Details emerge of Fort Lauderdale shooter’s experience in military

By Genevieve Leigh
10 January 2017

The suspected gunman in the Fort Lauderdale shooting, 26-year-old Esteban Santiago, was charged on Saturday with performing an act of violence at an international airport, killing five people and injuring six more. The charges brought forth allow a maximum penalty, upon conviction, of death or imprisonment for life.

On Monday, Santiago was ordered held without bond until a detention hearing next week. He was advised of the charges against him by US Magistrate Alicia Valle and was appointed a federal public defender. A bond hearing was scheduled for January 17 and an arraignment, during which Santiago will formally enter a plea for the charges against him, was set for January 23.

Santiago confessed to opening fire on a crowd in the baggage claim area of the Fort Lauderdale airport shortly after being detained on Friday afternoon. Once in custody, Santiago told investigators that he had planned the attack, purchasing a one-way ticket to the Fort Lauderdale airport from Anchorage, Alaska via Minneapolis-St. Paul, with a 9mm semi-automatic handgun as his only piece of checked luggage.

As details emerge concerning Santiago’s personal history, as well as his experiences serving in the US military, the media and political establishment continue to postulate on the cause of the latest shooting spree. These pundits fail in every attempt, many deliberately, to understand the deadly effects which the US military’s unrestrained brutality abroad over the last 15 years, has had on every facet of American life, and most directly on those forced to carry out the bloody campaigns.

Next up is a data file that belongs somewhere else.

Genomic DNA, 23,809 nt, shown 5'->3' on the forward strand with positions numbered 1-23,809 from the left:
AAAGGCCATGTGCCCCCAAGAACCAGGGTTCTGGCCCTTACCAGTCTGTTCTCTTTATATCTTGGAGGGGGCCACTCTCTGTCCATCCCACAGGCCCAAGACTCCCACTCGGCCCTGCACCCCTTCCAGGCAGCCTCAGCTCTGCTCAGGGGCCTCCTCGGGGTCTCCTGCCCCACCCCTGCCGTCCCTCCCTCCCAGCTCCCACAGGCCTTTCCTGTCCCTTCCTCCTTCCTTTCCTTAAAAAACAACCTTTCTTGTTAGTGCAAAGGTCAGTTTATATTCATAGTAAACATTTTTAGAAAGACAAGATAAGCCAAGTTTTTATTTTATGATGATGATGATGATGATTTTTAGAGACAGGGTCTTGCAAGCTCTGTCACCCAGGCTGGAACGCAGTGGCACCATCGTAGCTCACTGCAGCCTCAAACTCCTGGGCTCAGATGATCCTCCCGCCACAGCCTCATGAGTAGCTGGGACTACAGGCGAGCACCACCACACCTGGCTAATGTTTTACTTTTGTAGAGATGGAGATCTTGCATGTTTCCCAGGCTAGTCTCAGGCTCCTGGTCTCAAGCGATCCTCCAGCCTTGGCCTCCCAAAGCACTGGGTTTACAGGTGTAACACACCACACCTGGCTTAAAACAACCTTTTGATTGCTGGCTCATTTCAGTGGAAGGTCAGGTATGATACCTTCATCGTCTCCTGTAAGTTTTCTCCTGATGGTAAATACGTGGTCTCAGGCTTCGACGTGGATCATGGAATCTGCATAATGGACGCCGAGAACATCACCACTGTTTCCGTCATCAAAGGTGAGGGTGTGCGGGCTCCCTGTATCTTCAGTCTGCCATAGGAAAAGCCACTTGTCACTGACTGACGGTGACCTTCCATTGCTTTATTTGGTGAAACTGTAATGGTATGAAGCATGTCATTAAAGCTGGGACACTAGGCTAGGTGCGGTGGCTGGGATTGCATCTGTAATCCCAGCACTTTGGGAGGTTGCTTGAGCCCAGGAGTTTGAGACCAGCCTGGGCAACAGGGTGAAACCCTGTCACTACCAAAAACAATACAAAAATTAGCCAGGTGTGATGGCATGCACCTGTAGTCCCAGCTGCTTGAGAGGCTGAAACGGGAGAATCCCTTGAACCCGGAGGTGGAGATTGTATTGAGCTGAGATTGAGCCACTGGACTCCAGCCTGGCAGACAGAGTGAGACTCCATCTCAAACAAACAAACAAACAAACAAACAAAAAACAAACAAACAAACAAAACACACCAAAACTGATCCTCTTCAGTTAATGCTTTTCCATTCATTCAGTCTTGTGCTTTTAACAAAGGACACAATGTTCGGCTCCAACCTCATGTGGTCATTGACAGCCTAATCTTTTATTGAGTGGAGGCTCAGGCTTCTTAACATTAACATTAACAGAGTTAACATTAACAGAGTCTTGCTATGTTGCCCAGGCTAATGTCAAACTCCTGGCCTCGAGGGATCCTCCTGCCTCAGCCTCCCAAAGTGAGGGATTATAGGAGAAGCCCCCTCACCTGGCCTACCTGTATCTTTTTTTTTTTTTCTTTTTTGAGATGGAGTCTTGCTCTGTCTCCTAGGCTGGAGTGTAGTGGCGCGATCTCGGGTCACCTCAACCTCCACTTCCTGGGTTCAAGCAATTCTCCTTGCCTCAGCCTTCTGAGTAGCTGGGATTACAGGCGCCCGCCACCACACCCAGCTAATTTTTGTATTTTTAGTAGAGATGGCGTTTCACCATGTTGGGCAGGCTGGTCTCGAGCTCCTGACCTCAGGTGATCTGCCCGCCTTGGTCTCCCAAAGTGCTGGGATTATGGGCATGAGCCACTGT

The facts of Santiago’s life which have emerged suggest an impoverished adolescent brutalized by the inhumanity of war. Despite his own efforts, and those of his friends and family to seek help, and even to notify the FBI of his condition, Santiago failed to receive the necessary treatment, if such exists, to reverse the damaging experiences of his life.

Santiago was born in New Jersey but moved with his family to the impoverished US territory of Puerto Rico when he was two years old. He is the youngest of six children and spent his childhood in Penuelas, Puerto Rico, which is a small town of about 14,000 residents. Only about 18 percent of Penuelas residents have an education above a high school degree, and 60 percent of the population lives in poverty, with a median household income of only $14,300.

Santiago joined the Puerto Rico National Guard on December 14, 2007, when he was only 17 years old. Reports from those who knew him as a child depict a highly intelligent, kind and quiet adolescent, who joined the military as a way of moving out of his small, poor town. One former neighbor commented to the Associated Press in shock: “He was very peaceful, very educated, very serious.”

According to Guard spokesman Maj. Paul Dahlen, Santiago was deployed to Iraq in 2010 and spent close to a year with an engineering battalion. While in Iraq, Santiago was part of a team clearing roads of improvised explosive devices.